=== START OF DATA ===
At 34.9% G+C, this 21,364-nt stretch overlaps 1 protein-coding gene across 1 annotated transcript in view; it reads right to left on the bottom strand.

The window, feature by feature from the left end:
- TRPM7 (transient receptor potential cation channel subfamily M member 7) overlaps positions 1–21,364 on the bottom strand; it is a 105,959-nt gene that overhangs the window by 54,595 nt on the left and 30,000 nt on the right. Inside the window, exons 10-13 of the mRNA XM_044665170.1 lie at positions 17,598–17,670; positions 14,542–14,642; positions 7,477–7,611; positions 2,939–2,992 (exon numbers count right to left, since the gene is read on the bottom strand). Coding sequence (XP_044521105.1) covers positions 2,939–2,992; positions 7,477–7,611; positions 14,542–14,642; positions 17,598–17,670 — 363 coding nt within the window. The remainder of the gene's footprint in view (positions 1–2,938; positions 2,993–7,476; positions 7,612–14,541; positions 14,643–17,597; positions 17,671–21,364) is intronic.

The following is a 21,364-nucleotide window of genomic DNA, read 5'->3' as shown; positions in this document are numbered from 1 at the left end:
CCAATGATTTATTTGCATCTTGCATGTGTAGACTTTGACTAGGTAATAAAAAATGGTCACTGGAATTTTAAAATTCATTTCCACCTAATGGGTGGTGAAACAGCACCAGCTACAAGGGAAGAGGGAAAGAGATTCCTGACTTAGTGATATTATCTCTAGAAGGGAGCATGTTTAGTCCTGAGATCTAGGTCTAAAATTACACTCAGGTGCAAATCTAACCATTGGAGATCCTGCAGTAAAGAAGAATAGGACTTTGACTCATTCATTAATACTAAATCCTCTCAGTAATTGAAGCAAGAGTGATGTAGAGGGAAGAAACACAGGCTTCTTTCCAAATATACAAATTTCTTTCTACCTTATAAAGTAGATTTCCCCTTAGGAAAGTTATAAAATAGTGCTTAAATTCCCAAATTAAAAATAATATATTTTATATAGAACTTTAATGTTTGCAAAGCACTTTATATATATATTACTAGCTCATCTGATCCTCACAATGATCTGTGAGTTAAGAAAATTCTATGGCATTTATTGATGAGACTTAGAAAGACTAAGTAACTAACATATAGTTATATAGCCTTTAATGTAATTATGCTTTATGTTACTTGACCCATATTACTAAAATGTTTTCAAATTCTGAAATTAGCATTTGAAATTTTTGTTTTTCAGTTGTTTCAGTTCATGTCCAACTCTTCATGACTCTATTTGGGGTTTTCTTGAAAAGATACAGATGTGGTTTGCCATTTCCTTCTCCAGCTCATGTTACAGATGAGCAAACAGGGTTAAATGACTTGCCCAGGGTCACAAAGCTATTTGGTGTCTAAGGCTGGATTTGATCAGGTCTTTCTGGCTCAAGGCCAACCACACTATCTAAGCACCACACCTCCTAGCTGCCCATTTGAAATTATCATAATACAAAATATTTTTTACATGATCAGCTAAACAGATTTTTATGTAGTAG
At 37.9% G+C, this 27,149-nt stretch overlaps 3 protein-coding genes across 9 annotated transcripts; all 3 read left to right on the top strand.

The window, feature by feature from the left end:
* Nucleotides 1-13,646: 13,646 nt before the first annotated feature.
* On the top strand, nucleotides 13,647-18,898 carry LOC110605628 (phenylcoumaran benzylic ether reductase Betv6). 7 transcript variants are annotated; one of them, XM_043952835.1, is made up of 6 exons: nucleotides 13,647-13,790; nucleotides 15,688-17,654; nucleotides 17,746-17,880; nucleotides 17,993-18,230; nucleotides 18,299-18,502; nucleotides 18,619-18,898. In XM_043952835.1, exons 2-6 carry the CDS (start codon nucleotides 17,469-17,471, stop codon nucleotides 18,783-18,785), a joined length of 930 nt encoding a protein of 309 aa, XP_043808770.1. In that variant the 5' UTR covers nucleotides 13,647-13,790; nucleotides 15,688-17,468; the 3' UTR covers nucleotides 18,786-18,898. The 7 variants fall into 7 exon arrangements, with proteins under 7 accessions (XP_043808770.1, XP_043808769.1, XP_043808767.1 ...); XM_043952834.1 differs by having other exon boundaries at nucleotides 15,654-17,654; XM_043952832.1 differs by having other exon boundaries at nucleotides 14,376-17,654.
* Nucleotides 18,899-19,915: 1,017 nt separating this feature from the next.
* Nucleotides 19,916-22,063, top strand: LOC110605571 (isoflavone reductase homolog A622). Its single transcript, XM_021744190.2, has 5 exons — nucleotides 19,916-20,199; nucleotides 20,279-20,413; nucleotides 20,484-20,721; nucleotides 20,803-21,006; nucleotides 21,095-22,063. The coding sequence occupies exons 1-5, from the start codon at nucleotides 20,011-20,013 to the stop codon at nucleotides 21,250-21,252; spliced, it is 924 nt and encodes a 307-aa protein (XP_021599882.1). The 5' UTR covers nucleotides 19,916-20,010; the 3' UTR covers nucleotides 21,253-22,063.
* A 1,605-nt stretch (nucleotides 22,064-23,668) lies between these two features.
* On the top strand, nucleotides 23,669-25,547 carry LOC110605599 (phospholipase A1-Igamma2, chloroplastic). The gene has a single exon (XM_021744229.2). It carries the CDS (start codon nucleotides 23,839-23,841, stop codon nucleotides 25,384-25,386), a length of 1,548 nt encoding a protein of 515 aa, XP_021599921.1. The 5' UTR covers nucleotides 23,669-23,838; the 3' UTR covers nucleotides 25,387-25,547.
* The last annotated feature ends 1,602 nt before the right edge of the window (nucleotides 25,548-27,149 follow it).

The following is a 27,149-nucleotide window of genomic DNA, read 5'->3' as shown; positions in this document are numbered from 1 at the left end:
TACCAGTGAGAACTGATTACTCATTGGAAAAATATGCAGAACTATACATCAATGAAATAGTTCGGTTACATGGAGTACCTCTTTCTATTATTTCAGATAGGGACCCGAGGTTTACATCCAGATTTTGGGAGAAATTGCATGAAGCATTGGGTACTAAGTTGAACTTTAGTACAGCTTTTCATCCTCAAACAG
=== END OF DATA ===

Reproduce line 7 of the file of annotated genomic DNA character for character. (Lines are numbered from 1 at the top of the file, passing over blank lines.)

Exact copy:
The window, feature by feature from the left end: